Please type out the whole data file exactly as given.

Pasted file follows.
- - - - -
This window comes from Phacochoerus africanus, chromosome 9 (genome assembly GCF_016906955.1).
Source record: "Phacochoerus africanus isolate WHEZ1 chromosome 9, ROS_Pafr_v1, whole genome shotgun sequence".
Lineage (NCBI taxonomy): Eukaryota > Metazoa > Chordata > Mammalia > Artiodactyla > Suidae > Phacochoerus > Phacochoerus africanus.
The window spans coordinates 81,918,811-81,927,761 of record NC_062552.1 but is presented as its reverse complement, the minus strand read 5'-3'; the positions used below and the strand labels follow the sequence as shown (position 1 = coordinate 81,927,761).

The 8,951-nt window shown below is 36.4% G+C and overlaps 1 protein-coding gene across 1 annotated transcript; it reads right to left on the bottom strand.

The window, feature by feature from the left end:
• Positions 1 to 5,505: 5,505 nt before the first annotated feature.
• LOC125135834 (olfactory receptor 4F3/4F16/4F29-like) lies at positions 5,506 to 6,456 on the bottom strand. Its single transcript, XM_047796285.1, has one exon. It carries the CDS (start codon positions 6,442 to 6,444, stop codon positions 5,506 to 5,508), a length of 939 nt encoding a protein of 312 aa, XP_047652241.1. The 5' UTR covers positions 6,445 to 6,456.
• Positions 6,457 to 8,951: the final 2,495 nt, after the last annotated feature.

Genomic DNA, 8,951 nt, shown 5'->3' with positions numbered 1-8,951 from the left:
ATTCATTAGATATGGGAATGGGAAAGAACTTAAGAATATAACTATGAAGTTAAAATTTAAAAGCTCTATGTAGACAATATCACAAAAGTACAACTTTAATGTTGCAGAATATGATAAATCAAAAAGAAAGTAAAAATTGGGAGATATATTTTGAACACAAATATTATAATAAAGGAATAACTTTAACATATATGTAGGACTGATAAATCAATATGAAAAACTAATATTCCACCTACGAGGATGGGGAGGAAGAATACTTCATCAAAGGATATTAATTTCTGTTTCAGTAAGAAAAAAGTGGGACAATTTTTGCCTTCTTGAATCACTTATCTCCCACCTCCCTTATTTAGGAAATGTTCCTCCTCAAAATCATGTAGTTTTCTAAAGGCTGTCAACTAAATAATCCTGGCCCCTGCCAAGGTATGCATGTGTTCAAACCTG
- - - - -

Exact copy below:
This window comes from Phacochoerus africanus, chromosome 9 (genome assembly GCF_016906955.1).
Source record: "Phacochoerus africanus isolate WHEZ1 chromosome 9, ROS_Pafr_v1, whole genome shotgun sequence".
Lineage (NCBI taxonomy): Eukaryota > Metazoa > Chordata > Mammalia > Artiodactyla > Suidae > Phacochoerus > Phacochoerus africanus.
The window spans coordinates 81,918,811-81,927,761 of record NC_062552.1 but is presented as its reverse complement, the minus strand read 5'-3'; the positions used below and the strand labels follow the sequence as shown (position 1 = coordinate 81,927,761).

The 8,951-nt window shown below is 36.4% G+C and overlaps 1 protein-coding gene across 1 annotated transcript; it reads right to left on the bottom strand.

The window, feature by feature from the left end:
• Positions 1 to 5,505: 5,505 nt before the first annotated feature.
• LOC125135834 (olfactory receptor 4F3/4F16/4F29-like) lies at positions 5,506 to 6,456 on the bottom strand. Its single transcript, XM_047796285.1, has one exon. It carries the CDS (start codon positions 6,442 to 6,444, stop codon positions 5,506 to 5,508), a length of 939 nt encoding a protein of 312 aa, XP_047652241.1. The 5' UTR covers positions 6,445 to 6,456.
• Positions 6,457 to 8,951: the final 2,495 nt, after the last annotated feature.

Genomic DNA, 8,951 nt, shown 5'->3' with positions numbered 1-8,951 from the left:
ATTCATTAGATATGGGAATGGGAAAGAACTTAAGAATATAACTATGAAGTTAAAATTTAAAAGCTCTATGTAGACAATATCACAAAAGTACAACTTTAATGTTGCAGAATATGATAAATCAAAAAGAAAGTAAAAATTGGGAGATATATTTTGAACACAAATATTATAATAAAGGAATAACTTTAACATATATGTAGGACTGATAAATCAATATGAAAAACTAATATTCCACCTACGAGGATGGGGAGGAAGAATACTTCATCAAAGGATATTAATTTCTGTTTCAGTAAGAAAAAAGTGGGACAATTTTTGCCTTCTTGAATCACTTATCTCCCACCTCCCTTATTTAGGAAATGTTCCTCCTCAAAATCATGTAGTTTTCTAAAGGCTGTCAACTAAATAATCCTGGCCCCTGCCAAGGTATGCATGTGTTCAAACCTG